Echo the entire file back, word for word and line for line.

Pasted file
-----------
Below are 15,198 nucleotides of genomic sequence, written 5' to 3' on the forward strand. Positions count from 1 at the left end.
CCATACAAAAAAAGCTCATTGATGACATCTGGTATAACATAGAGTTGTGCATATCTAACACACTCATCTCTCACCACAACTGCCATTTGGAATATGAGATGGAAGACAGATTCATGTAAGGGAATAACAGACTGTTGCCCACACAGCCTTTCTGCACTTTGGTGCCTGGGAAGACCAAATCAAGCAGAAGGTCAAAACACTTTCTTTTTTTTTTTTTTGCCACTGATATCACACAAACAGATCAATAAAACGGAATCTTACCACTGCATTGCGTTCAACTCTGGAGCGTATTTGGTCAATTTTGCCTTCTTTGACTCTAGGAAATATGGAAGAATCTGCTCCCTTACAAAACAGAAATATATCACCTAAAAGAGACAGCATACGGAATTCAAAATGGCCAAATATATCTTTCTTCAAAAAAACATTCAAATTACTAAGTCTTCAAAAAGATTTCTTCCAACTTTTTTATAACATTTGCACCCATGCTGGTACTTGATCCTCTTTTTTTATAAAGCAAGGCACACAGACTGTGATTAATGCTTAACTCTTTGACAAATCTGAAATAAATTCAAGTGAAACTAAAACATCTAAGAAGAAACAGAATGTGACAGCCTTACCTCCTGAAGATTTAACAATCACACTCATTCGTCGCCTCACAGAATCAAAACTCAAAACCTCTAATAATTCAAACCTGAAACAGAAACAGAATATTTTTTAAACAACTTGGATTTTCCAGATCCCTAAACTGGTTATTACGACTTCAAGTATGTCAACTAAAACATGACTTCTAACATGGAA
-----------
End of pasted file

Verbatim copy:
Below are 15,198 nucleotides of genomic sequence, written 5' to 3' on the forward strand. Positions count from 1 at the left end.
CCATACAAAAAAAGCTCATTGATGACATCTGGTATAACATAGAGTTGTGCATATCTAACACACTCATCTCTCACCACAACTGCCATTTGGAATATGAGATGGAAGACAGATTCATGTAAGGGAATAACAGACTGTTGCCCACACAGCCTTTCTGCACTTTGGTGCCTGGGAAGACCAAATCAAGCAGAAGGTCAAAACACTTTCTTTTTTTTTTTTTTGCCACTGATATCACACAAACAGATCAATAAAACGGAATCTTACCACTGCATTGCGTTCAACTCTGGAGCGTATTTGGTCAATTTTGCCTTCTTTGACTCTAGGAAATATGGAAGAATCTGCTCCCTTACAAAACAGAAATATATCACCTAAAAGAGACAGCATACGGAATTCAAAATGGCCAAATATATCTTTCTTCAAAAAAACATTCAAATTACTAAGTCTTCAAAAAGATTTCTTCCAACTTTTTTATAACATTTGCACCCATGCTGGTACTTGATCCTCTTTTTTTATAAAGCAAGGCACACAGACTGTGATTAATGCTTAACTCTTTGACAAATCTGAAATAAATTCAAGTGAAACTAAAACATCTAAGAAGAAACAGAATGTGACAGCCTTACCTCCTGAAGATTTAACAATCACACTCATTCGTCGCCTCACAGAATCAAAACTCAAAACCTCTAATAATTCAAACCTGAAACAGAAACAGAATATTTTTTAAACAACTTGGATTTTCCAGATCCCTAAACTGGTTATTACGACTTCAAGTATGTCAACTAAAACATGACTTCTAACATGGAA